St. Joseph's Annual Sobritey Walk
Students made their way through Chamberlain, led by flag carriers and St. Joseph's sobriety banner.

St. Joseph’s Indian School holds sobriety celebrations to help students learn to say NO to drugs, alcohol and cigarettes, and find healthy alternatives to substance abuse.

After the walk, Brandon Carmichael spoke to students about the dangers of tobacco. Carmichael was diagnosed with Buerger’s Disease in the spring of 1999, when he was 18 years old.

“We know smoking is dangerous,” Brandon told students. “We know about cancer and lung disease, but nobody ever told me about Buerger’s Disease, or that smoking could lead to losing my legs.”

Buerger’s Disease narrows or blocks blood vessels in the extremities. Carmichael has suffered from the condition for nearly 10 years and now works to educate others about the reality of this horrific disease.

“Nicotine controlled my life,” he said. “Even after I knew about my disease, I still smoked. I lost my left leg and knew the right one could be next. I could have prevented this… but I was hooked. I wish there was a way I could describe addiction it’s an amazingly powerful thing.”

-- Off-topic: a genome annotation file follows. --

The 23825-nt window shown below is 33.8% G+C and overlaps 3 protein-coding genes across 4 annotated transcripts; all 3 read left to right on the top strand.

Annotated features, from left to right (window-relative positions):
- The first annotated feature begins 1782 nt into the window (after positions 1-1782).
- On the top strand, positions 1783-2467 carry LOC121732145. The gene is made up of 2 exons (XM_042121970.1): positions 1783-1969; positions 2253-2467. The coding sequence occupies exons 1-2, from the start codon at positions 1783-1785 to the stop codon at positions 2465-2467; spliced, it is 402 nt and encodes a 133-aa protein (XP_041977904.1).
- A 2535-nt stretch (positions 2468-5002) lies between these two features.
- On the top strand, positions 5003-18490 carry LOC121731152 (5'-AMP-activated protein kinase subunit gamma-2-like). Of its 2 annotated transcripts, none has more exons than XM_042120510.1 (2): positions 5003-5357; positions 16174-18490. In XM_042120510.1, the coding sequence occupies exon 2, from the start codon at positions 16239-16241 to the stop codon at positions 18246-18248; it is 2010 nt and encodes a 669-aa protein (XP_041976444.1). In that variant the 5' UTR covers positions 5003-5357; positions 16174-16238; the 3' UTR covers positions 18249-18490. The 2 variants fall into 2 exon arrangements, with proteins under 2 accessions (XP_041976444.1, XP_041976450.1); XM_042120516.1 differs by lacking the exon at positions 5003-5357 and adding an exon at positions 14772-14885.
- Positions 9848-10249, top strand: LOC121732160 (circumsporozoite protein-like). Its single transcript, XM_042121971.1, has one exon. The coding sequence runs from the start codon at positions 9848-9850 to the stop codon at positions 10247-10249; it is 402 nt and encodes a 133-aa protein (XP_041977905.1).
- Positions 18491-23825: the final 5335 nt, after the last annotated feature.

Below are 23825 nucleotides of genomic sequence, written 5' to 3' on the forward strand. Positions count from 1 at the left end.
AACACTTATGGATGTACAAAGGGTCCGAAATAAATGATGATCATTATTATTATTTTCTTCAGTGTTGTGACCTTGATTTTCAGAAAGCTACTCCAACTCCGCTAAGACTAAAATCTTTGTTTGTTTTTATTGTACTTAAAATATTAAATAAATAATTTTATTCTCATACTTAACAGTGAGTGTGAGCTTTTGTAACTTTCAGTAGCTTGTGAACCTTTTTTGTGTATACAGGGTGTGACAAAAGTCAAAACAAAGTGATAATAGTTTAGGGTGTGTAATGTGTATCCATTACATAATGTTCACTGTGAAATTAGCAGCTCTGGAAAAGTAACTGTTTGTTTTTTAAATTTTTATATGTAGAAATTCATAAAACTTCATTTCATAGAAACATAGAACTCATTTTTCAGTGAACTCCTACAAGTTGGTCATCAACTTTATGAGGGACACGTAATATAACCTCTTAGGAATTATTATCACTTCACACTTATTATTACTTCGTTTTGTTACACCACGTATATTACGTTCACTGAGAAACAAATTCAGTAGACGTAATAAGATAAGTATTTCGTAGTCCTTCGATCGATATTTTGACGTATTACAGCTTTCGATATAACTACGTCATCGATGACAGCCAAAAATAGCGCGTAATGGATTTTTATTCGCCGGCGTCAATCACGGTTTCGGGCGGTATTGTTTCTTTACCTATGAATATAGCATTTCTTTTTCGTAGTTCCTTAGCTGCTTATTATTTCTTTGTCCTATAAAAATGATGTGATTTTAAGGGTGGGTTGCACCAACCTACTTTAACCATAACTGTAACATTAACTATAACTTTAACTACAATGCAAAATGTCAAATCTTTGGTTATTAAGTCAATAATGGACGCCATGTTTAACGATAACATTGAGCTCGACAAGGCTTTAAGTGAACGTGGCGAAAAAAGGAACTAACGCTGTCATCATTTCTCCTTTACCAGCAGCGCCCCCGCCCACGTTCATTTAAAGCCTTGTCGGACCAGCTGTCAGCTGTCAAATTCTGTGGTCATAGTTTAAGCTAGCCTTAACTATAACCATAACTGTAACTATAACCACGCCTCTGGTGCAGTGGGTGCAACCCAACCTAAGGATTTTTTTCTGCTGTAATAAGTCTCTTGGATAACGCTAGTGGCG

Graphic photos depicted the progression of the loss of circulation in his legs, eventually leading to the amputation of both.

Students wave to camera ...
Loni, Chenoa and houseparent Misty wave to the camera during the walk.

“Brandon left a strong impression with our students about the real risks of smoking,” said Chris, St. Joseph’s Alcohol and Other Drug (AOD) Prevention Coordinator.

“When smoking makes you so sick that you lose your limbs but still can't kick the habit without relapsing numerous times, something must be said for the power tobacco addiction can have over a person.”

To conclude his presentation to students, Carmichael pulled a plastic bag from behind the podium.

“This probably looks like a bag of sand to you,” he said to his audience. “It’s not sand. It’s ashes, in fact…the ashes of my right leg. I haven’t used a wheelchair for my entire life, so when I look at this bag I see memories. I see soccer and swimming and running. I see all the things I could still be doing if only I hadn’t smoked.”

To learn more about Brandon’s story, visit his Web site at


All active news articles